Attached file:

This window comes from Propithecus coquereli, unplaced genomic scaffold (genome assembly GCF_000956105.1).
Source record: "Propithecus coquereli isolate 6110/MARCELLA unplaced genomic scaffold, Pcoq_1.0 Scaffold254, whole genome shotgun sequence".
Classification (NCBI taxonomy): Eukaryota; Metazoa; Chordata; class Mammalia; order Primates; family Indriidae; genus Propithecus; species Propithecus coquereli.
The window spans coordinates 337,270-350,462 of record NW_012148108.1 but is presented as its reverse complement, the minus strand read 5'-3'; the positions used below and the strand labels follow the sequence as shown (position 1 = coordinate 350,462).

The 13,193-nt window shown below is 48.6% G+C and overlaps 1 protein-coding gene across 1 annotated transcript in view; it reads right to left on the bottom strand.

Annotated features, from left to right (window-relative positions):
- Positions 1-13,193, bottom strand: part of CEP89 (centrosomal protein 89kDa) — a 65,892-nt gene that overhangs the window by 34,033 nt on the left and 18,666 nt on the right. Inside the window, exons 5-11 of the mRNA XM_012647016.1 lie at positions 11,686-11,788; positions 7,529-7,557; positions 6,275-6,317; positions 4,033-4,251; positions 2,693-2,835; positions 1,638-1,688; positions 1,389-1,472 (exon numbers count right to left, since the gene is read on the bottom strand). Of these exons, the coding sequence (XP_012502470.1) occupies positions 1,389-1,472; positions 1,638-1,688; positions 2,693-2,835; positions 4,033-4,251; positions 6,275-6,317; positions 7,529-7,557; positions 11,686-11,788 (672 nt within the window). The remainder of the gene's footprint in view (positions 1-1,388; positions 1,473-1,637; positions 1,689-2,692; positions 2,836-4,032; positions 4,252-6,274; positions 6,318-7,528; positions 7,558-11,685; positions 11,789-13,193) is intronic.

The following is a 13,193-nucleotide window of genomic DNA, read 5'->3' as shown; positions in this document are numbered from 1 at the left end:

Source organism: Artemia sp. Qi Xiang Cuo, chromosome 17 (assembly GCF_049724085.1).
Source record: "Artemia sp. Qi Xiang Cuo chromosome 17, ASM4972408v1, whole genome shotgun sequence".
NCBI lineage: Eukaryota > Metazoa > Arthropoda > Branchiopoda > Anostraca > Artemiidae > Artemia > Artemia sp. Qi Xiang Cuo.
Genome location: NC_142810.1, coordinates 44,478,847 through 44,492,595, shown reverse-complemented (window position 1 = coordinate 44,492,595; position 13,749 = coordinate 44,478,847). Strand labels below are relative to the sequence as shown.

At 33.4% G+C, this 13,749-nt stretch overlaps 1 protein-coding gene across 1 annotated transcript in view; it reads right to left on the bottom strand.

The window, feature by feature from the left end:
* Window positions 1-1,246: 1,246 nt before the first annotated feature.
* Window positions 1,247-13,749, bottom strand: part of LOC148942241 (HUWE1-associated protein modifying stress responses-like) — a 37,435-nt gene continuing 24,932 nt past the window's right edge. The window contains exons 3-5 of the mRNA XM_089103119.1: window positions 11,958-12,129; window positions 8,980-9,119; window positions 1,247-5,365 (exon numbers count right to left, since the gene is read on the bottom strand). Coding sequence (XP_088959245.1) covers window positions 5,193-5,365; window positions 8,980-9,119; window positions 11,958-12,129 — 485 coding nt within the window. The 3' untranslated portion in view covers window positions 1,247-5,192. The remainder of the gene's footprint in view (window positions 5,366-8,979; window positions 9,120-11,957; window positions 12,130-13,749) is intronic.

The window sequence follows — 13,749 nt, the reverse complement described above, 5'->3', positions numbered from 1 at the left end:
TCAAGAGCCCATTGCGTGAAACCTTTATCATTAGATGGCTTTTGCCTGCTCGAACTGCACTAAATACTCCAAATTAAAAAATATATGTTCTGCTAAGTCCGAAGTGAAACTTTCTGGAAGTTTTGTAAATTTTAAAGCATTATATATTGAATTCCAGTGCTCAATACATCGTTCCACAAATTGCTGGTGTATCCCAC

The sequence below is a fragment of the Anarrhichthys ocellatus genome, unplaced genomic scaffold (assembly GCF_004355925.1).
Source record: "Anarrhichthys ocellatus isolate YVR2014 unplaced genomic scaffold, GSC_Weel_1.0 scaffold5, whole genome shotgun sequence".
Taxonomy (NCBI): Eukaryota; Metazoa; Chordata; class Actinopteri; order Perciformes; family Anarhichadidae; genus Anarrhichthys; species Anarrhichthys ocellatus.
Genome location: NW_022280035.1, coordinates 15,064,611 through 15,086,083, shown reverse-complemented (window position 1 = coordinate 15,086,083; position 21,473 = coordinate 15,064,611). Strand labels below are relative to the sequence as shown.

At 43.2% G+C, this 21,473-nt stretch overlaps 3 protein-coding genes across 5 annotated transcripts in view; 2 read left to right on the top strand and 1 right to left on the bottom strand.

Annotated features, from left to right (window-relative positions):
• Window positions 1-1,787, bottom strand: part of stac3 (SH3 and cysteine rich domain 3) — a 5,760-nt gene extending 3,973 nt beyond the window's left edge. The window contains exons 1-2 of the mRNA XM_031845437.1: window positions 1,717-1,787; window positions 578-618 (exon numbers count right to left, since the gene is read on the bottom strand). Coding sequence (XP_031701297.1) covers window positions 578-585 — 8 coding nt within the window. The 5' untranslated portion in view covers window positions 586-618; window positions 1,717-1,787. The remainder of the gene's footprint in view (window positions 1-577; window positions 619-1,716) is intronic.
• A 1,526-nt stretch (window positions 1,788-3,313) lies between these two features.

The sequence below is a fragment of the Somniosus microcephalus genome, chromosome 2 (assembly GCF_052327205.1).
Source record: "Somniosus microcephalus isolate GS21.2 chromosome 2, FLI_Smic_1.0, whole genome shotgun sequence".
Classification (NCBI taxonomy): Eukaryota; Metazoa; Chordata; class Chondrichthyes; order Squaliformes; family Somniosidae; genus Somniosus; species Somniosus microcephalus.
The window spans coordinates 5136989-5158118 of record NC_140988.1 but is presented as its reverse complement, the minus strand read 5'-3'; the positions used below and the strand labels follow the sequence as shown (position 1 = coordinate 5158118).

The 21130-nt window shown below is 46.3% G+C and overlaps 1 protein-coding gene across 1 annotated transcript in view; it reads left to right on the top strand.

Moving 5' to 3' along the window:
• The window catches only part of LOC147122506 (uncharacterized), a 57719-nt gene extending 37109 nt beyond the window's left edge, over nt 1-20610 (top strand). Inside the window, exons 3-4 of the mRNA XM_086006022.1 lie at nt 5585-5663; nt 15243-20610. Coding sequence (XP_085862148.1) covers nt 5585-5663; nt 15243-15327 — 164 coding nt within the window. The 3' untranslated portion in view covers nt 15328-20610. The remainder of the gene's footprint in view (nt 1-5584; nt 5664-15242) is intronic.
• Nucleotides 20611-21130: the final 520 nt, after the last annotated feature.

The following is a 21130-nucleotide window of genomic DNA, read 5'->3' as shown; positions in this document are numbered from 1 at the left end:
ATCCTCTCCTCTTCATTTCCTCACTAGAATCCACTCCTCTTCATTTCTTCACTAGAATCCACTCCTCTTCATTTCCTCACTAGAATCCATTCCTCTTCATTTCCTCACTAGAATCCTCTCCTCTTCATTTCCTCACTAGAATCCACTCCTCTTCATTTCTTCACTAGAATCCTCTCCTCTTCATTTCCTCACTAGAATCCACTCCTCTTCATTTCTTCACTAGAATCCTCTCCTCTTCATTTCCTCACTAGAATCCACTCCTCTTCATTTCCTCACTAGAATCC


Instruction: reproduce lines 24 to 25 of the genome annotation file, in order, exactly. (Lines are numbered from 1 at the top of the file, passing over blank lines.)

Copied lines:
Annotated features, from left to right (window-relative positions):
• Window positions 1-1,787, bottom strand: part of stac3 (SH3 and cysteine rich domain 3) — a 5,760-nt gene extending 3,973 nt beyond the window's left edge. The window contains exons 1-2 of the mRNA XM_031845437.1: window positions 1,717-1,787; window positions 578-618 (exon numbers count right to left, since the gene is read on the bottom strand). Coding sequence (XP_031701297.1) covers window positions 578-585 — 8 coding nt within the window. The 5' untranslated portion in view covers window positions 586-618; window positions 1,717-1,787. The remainder of the gene's footprint in view (window positions 1-577; window positions 619-1,716) is intronic.